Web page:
A behavioral health crisis can be devastating, and even traumatic, for individuals, families, and communities. Although we cannot know when a crisis may occur, we can create a system that is agile and responsive when the need arises. We imagine a crisis system in Washington State that minimizes delays, reduces the use of law enforcement and emergency departments, and only looks to the most restrictive responses when no other safe resolution exists. A key component of our state’s crisis system must include mobile crisis response (MCR) teams that can be rapidly deployed to the location of the crisis and provide crisis assessment and stabilization services to anyone, anywhere, and at any time.

Program guide 

The Mobile Crisis Response program guide was developed using SAMHSA’s best practice toolkit. The guide was created to standardize mobile crisis response programs while still giving regions the ability to make teams work for their unique areas and serves as the first step in standardizing mobile crisis response in the state. It serves as a clinical and operational guide for new and existing teams. Best practices direct teams to improving services and moving practices toward implementing SAMHSA’s best practices in Washington’s crisis system enhancements.

View the program guide

Mobile crisis teams: future work and expansion

HCA is working to expand the crisis system to respond to an increase in calls to 988 in alignment with SAMSHA's best practices for crisis response. SAMHSA’s vision for comprehensive crisis care that is for anyone, anytime, anywhere and comprised of three key components; someone to call, someone to respond, and somewhere to go. 

HCA continues to work with Behavioral health administrative service organizations (BH-ASOs), managed care organizations (MCOs), the Crisis Response Improvement (CRIS) committee and subcommittees, providers and stakeholders on the crisis system expansion to ensure adequate coverage for an equitable response statewide as calls to 988 increase. Building mobile crisis response teams to capacity in alignment with SAMHSA’s vision will reduce response times, reduce the likelihood of unnecessary contact with law enforcement or continued reliance on emergency responders like fire and EMS for behavioral health needs.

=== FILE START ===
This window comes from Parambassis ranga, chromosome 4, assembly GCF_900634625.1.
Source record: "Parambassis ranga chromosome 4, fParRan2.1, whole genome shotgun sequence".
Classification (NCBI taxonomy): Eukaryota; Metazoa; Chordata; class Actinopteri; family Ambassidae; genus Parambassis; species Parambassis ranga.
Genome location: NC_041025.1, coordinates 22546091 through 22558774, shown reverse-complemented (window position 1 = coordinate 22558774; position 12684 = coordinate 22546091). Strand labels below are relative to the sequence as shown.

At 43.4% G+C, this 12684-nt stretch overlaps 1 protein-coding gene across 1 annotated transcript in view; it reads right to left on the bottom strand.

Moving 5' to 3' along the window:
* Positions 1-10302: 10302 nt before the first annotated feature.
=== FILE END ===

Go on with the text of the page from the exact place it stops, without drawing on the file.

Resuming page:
Adult mobile crisis response

Mobile crisis response (MCR) services offer voluntary community-based interventions to individuals in need wherever they are including at home, work, school, courts, or anywhere else in the community where the person is experiencing a crisis. The caller, not the provider, defines the crisis. These services are provided by two-person teams that include a behavioral health clinician and a certified peer counselor.

Key components of quality MCR services include:

  • Triage/screening, including explicit screening for suicidality and risk of harm to others
  • Responding without law enforcement accompaniment, unless special circumstances warrant inclusion, to support true justice system diversion
  • Reducing the use of emergency departments
  • Assessing for risk and opportunities to resolve the crisis in the least restrictive setting
  • Developmentally appropriate de-escalation/resolution
  • Peer support; including family peers or youth peers
  • Coordination with medical and behavioral health services 
  • Crisis planning and follow up
Mobile response and stabilization services (MRSS) for youth and families

MRSS is a child and family specific intervention that recognizes the unique developmental needs of youth. Caregivers and youth are interconnected so when a youth is in crisis, the caregiver’s ability to respond to the crisis can be impacted. Supporting the caregiver’s response to the behavioral health need decreases the likelihood of calling 911, juvenile justice or child welfare involvement.  

MRSS removes the word crisis, because in this comprehensive crisis continuum, youth can be screened during a crisis event and stabilized and connected to resources and supports after stabilazation. This reduces barriers to ongoing clinical care, prevents return to the crisis phase, and improves outcomes.

In addition to the goals for all MCR services, MRSS is unique in the following areas: 

  • There is an initial response for 72 hours, and a separate stabilization phase for up to 14 days
  • The crisis is defined by the youth, young adult, parent, or caregiver
  • The team responds in person with peers within two hours and without law enforcement
  • The team works with the youth and caregivers to reduce admissions to emergency departments (EDs) or adolescent inpatient units, and prevent unnecessary contact with law enforcement or child welfare
  • Support and maintain youth in their living and community environment, reducing out of home placements
  • Promote and support safe behavior in the home, schools, and community
  • Ensure staff are trained in culturally responsive, developmentally appropriate trauma-informed care, de-escalation, safety planning for youth and families, and harm reduction
  • Assist youth and families in identifying, accessing, and linking to natural and clinical supports
  • Teams should provide robust outreach and engagement with youth system of care partners 

HCA's crisis systems team (CST) is working to expand dedicated youth teams statewide and implement MRSS expansion through the ongoing work of HB 1477 and the CRIS committees.

Additional resources 



Allison Wedin
Involuntary Treatment Act administrator
Phone: 360-725-0497

Kelly McPherson
State health IT coordinator
Phone: 360-725-1309